The LaunchActivatedEventArgs object contains a string property called Arguments that will contain the contents of the Arguments property we set on the secondary tile. One way to handle this would be to modify the MainPage contructor to accept a LaunchActivatedEventArgs object as a parameter and then modify the OnLaunched event to pass args to MainPage. In the MainPage constructor you can then get the Arguments property and handle it as needed.

While digging a little deeper into secondary tiles I noticed that both the TileUpdateManager and BadgeUpdateManager have methods to create updaters for secondary tile. For badges you call use a line like this to get a secondary tile updater:

var tileUpdater = TileUpdateManager.CreateTileUpdaterForSecondaryTile(“MySecondaryTile1”)

where the parameter passed is the tileId of the secondary tile. This updater would then allow us to show badges on the tile. We should be able to do something similar for notifications but I always got an exception when I called CreateTileUpdaterForSecondayTile(“MySecondaryTile1”) . Not sure if I am doing something wrong or if this is a bug.

Monday, September 26, 2011

Windows 8 Metro Tile Badges

In my last post I showed how to make notifications appear on an application’s start menu tile. In this post I will show another way to show information on the tile, badges. Badges are small icons that show up in the lower right corner of a tile on top of either the default startup tile, or on top of a notification. The process for displaying a badge is pretty much the same as displaying a notification, it just uses difference classes.

var xmlDocument = BadgeUpdateManager.GetTemplateContent(BadgeTemplateType.BadgeNumber);
xmlData.Text = xmlDocument.GetXml();
var textNode = xmlDocument.SelectSingleNode("/badge");
textNode.Attributes[0].NodeValue = UIBadgeValue.Text;
var badge = new BadgeNotification(xmlDocument);

The first line gets the XML template for the badge. There are two template types for badges, Number and Glyph. Number display a one or two digit number. For example you could use this to display the number of unread e-mails in a e-mail application. The number badge looks like this:


The second type is Glyph which displays one of a series of predefined icons. A error glyph badge looks like this:


The schema for both types of badges is the same:

<badge value=””/>  

The next two lines set the value attribute in the schema. For the number badge this will be one or two digits. For the glyph badge it will be one of the following values: none,activity,alert,available,away,busy,newMessage,paused,playing,unavailable,error The last two lines create a badge object and display it on the tile. Removing a badge works just like removing a notification:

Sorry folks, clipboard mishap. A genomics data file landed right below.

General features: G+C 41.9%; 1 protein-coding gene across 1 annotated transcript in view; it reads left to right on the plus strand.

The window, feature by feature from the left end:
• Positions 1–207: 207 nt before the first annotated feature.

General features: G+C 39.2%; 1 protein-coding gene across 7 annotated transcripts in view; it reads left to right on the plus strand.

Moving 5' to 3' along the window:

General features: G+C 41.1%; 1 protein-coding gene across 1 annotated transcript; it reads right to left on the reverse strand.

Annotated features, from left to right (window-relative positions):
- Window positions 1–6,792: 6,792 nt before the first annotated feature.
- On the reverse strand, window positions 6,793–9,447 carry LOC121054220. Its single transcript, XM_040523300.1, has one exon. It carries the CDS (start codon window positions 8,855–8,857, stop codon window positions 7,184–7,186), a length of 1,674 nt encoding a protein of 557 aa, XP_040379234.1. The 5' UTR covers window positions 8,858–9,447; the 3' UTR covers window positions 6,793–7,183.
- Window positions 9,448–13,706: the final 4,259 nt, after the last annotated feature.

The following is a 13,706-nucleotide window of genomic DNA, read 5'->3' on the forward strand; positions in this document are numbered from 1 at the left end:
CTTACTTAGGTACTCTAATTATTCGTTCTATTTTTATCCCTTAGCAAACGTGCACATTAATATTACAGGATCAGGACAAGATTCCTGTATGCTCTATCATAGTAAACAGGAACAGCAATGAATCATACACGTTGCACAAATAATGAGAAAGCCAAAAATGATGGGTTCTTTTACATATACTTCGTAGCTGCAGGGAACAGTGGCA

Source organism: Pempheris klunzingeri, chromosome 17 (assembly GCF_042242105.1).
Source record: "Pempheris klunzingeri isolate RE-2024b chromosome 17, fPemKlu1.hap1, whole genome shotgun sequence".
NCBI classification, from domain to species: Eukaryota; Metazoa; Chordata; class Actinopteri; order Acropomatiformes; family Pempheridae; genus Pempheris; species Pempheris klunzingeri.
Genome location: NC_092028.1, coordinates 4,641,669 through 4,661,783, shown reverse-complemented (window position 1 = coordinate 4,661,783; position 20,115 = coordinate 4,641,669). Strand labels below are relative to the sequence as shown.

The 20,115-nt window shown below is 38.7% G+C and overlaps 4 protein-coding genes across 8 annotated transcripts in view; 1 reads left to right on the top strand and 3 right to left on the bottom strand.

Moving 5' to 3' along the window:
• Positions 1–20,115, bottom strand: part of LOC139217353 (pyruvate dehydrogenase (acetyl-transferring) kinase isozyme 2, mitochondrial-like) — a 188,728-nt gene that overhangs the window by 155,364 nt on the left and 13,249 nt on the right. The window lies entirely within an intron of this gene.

Just like notifications, badges have a ExpirationTime property that should control when the badge expires, but I have not had any luck getting that property to work.

Thursday, September 22, 2011

Metro App Tile Notification

In my last post I showed you how to configure the start menu tile for a Windows 8 Metro app. The tiles can be used for more the just displaying a static startup icon, they can also display content that is relevant to your app so that the user can get information from the app without even leaving the start menu.
There are a couple ways to do this. The first one I will show is notifications. A notification displays some content on the tile instead of its default text and icon. A good example of this is the Stocks app that comes with Windows 8. When you start the app the current stock information will be setup as notifications so when you go back to the start menu you will see the tile rotate through the values for each stock market. Let's take a look at how you do a notification in a C# Metro app.
Note: The current version of Windows 8 is pre-beta and still a little buggy. I have found this especially true with the notifications, sometime they just don't work for no apparent reason.

The appearance of a notification is controlled by an XML template, so the first step in sending a notification is to get a template to work with like this:

Note: You will want to include the Windows.UI.Notifications namespace.

var xmlTemplate = TileUpdateManager.GetTemplateContent(TileTemplateType.TileWideText01);

This command will return an XmlDocument object containing the TileWideText01 template that you can fill out with the data you want to display. You can see a full list of all the templates here. Unfortunately that page doesn't show the actual XML in the template which you need to know before you can modify it. You may want to put a TextArea on your application form and set it's Text property to xmlTemplate.GetXml() to see the XML. The XML for the TileWideText01 template looks like this:

<?xml version="1.0" encoding="utf-16"?> 

  <visual lang="en-US">
    <binding template="TileWideText01">
      <text id="1"></text>
      <text id="2"></text>
      <text id="3"></text>
      <text id="4"></text>
      <text id="5"></text>

and the resulting 

tile will look something like this:


To get our text into the notification we need to modify the XML. Here I use XPath to select the first text node and set its value:

var textNode = xmlTemplate.SelectSingleNode("/tile/visual/binding/text[@id='1']"); 
var newText = xmlTemplate.CreateTextNode(text); 

Next we need to create a tileNotification object from the xml:

var tileNotification = new TileNotification(xmlTemplate); 

Finally we need to update the notification on the tile:

var tileUpdater = TileUpdateManager.CreateTileUpdaterForApplication(); 

If you put this code in the form constructor of a C# Metro app, run the app, and then switch to the Start screen you will momentarily see the default startup tile, then the notification will slide into view. The notification will continue to be displayed even if the application is terminated, the computer restarted, or even if the app is un-installed and re-installed (I think this is un-intended and may change in later versions.)